any alien arising from the decision or action by the Attorney
General to commence proceedings, adjudicate cases, or execute
removal orders execution of final orders of removal."*fn3
8 U.S.C. § 1252(g).
I. Subject Matter Jurisdiction
This court has subject matter jurisdiction to hear the
Quinteros' petition for habeas relief. Section 1252(g) foreclosed
judicial review of the discretionary decision by the government
to execute a removal order issued by an immigration court. See
Reno v. Arab-American Anti-Discrimination Comm., 52 U.S. 471,
482 (1999). The section grants courts of appeal exclusive
jurisdiction over challenges to the underlying merits of final
orders of removal. Maharaj v. Ashcroft, 295 F.3d 963, 965-66
(9th Cir. 2002). However, the Supreme Court has interpreted AEDPA
and IIRIRA to preserve district court habeas jurisdiction under
28 U.S.C. section 2241 in cases raising pure questions of law,
specifically, where a criminal alien collaterally challenges a
final order of deportation. I.N.S. v. St. Cyr, 533 U.S. 289,
314 (2001). In the present action, the Quinteros have sought habeas relief
based on alleged violation of their Fifth Amendment due process
rights. Therefore, they raise a pure question of law rather than
a challenge to the Attorney General's discretionary decision to
execute their removal. Though they are not criminal aliens denied
direct review of their removal order, a majority of circuits have
interpreted the Supreme Court's decision in St. Cyr to hold
that district courts retain residual habeas jurisdiction under
section 2241 over criminal and non-criminal aliens alike. See
Ali v. Ashcroft, 346 F.3d 873, 878-80 (9th Cir. 2003)
(upholding a district court's assertion of habeas jurisdiction
over the claims of non-criminal aliens); Riley v. I.N.S.,
310 F.3d 1253, 1256 (10th Cir. 2002) (holding that
8 U.S.C. section 1252(g) did not strip federal habeas jurisdiction under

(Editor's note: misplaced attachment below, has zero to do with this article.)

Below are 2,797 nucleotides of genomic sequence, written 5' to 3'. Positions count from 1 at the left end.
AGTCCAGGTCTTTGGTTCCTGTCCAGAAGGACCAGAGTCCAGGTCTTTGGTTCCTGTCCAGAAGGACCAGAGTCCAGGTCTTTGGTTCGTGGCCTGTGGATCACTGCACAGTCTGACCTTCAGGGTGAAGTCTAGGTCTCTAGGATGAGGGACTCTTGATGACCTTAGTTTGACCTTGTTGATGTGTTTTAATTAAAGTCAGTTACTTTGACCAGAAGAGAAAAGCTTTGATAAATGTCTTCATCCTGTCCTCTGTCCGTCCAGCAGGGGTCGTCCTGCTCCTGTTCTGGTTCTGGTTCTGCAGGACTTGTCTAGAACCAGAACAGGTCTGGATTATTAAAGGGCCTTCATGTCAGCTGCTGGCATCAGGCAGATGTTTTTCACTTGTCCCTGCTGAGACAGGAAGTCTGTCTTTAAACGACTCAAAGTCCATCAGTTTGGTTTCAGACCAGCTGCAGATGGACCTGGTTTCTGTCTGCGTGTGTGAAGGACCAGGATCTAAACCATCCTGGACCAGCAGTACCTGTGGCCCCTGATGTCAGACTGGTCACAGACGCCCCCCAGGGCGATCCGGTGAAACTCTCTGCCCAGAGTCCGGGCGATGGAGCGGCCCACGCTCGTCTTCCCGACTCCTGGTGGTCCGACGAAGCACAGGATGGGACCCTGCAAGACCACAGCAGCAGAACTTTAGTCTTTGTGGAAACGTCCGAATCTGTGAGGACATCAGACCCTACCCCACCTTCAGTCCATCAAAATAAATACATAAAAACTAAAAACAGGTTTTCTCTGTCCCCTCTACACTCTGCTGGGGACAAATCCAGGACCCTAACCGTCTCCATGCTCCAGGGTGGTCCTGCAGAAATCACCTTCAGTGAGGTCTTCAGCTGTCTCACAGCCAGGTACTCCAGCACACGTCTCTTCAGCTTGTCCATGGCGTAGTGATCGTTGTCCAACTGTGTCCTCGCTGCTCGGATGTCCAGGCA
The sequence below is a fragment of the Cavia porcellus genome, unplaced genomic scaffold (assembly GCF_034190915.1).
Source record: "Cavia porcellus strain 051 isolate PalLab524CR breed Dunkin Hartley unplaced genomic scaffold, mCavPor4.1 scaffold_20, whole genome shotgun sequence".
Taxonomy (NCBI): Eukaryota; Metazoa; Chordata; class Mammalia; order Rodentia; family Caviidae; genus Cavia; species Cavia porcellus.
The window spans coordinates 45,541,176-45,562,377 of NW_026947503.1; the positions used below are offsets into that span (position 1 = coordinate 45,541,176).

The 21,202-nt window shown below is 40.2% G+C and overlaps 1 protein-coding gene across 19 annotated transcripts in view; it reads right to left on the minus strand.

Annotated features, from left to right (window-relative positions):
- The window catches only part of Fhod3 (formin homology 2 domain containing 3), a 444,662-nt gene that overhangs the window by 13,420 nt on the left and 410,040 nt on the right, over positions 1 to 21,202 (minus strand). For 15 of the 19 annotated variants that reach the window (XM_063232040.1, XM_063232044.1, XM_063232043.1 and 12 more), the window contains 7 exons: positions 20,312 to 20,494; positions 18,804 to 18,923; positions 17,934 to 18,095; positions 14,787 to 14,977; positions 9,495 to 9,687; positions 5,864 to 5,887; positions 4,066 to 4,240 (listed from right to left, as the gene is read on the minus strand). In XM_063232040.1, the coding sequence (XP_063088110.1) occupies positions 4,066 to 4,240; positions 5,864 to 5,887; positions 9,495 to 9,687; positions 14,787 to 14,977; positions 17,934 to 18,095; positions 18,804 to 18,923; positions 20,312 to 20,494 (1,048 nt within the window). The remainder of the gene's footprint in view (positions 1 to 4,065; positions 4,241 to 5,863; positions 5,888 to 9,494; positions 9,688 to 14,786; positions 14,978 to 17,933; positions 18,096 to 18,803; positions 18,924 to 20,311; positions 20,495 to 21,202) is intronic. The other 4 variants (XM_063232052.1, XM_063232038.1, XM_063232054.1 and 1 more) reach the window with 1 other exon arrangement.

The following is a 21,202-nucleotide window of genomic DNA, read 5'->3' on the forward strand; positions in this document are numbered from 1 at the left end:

28 U.S.C. section 2241 for non-criminal aliens); Liu v. I.N.S.,
293 F.3d 36, 37 (2d. Cir. 2002) (holding that section 2241 jurisdiction
remains available to non-criminal aliens); Chmakov v. Blackmun,
266 F.3d 210, 216 (3d Cir. 2001) (same).
II. Exhaustion of Remedies
As discussed in this court's prior order, habeas review
pursuant to section 2241 does not specifically require exhaustion
of administrative remedies. See Laing v. Ashcroft,
370 F.3d 994, 997 (9th Cir. 2004). However, as a prudential matter, habeas
petitioners must exhaust available administrative remedies. Id.
Prudential exhaustion requirements are discretionary, though such
discretion is fettered by a preliminary determination of whether
the requirements have been satisfied or waived. Id. at 998;
McCarthy v. Madigan, 503 U.S. 140, 144 (1992). The government
contends that this court should decline to consider petitioners'
claims, because the Quinteros have failed to exhaust available
administrative remedies with regard to their ineffective
assistance of counsel claim.
Exhaustion in the Quinteros' case would involve filing a motion
to reopen their case with the BIA. See Ontiveros-Lopez v.
I.N.S., 213 F.3d 1121, 1123 (9th Cir. 2000). Petitioners have
provided no evidence of undue prejudice or predetermination in
bringing their claims before the BIA, nor any lack of agency
expertise to decide the ineffective assistance of counsel claim.
See McCarthy, 503 U.S. at 146-48 (identifying broad sets of
circumstances in which the interests of the individual weigh heavily against requiring administrative exhaustion).